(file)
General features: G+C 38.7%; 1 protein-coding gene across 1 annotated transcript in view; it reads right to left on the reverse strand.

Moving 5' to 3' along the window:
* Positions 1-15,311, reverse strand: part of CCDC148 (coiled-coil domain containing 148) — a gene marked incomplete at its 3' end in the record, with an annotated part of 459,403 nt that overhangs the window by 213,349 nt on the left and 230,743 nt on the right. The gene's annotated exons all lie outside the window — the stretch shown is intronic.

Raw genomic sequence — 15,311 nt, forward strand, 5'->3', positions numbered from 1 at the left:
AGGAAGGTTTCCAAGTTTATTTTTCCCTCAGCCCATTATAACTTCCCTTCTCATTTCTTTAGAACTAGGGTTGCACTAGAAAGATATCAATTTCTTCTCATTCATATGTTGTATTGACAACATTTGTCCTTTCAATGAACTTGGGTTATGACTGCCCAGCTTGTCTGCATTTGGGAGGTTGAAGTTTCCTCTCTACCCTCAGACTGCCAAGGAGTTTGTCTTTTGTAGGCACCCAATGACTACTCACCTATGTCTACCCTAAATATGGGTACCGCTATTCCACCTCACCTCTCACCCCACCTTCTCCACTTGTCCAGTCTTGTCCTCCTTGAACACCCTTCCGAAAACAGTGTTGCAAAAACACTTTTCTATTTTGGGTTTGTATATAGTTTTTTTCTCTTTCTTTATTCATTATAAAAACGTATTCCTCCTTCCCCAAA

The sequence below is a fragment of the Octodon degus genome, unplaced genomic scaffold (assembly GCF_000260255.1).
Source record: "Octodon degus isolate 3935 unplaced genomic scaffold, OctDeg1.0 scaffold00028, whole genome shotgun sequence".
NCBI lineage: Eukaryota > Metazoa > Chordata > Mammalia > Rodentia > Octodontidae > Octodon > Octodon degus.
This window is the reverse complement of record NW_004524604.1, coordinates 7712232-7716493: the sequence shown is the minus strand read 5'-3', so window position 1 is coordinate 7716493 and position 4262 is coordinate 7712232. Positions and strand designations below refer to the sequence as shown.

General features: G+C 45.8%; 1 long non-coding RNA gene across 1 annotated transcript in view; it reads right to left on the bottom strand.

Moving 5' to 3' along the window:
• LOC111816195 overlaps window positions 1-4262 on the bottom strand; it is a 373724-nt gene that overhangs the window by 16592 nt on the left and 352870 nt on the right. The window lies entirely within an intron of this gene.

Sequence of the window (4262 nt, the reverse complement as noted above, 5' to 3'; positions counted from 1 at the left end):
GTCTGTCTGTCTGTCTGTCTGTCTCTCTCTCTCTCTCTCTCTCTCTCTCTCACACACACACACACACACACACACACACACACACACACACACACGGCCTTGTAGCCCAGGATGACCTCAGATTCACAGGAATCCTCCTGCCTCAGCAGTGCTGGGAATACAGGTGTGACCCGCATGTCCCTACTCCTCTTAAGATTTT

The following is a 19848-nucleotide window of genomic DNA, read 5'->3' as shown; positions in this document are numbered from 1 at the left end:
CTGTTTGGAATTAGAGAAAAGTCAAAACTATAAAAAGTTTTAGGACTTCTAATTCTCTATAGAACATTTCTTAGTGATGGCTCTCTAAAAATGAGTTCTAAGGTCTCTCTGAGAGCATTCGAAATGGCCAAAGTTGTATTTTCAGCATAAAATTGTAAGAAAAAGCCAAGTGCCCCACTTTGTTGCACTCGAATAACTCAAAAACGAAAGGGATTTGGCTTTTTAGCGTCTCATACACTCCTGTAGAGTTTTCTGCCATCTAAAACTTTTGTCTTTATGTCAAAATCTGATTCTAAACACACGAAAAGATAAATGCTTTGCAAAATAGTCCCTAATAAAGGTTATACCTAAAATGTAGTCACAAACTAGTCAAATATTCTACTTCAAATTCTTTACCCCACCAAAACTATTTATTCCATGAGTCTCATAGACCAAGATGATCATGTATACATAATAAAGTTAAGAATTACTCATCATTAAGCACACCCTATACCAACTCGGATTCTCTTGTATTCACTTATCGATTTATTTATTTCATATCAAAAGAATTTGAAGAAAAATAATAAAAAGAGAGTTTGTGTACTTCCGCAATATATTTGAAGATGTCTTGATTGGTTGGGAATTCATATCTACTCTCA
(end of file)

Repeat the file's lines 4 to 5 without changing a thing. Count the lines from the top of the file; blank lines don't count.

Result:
Raw genomic sequence — 15,311 nt, forward strand, 5'->3', positions numbered from 1 at the left:
AGGAAGGTTTCCAAGTTTATTTTTCCCTCAGCCCATTATAACTTCCCTTCTCATTTCTTTAGAACTAGGGTTGCACTAGAAAGATATCAATTTCTTCTCATTCATATGTTGTATTGACAACATTTGTCCTTTCAATGAACTTGGGTTATGACTGCCCAGCTTGTCTGCATTTGGGAGGTTGAAGTTTCCTCTCTACCCTCAGACTGCCAAGGAGTTTGTCTTTTGTAGGCACCCAATGACTACTCACCTATGTCTACCCTAAATATGGGTACCGCTATTCCACCTCACCTCTCACCCCACCTTCTCCACTTGTCCAGTCTTGTCCTCCTTGAACACCCTTCCGAAAACAGTGTTGCAAAAACACTTTTCTATTTTGGGTTTGTATATAGTTTTTTTCTCTTTCTTTATTCATTATAAAAACGTATTCCTCCTTCCCCAAA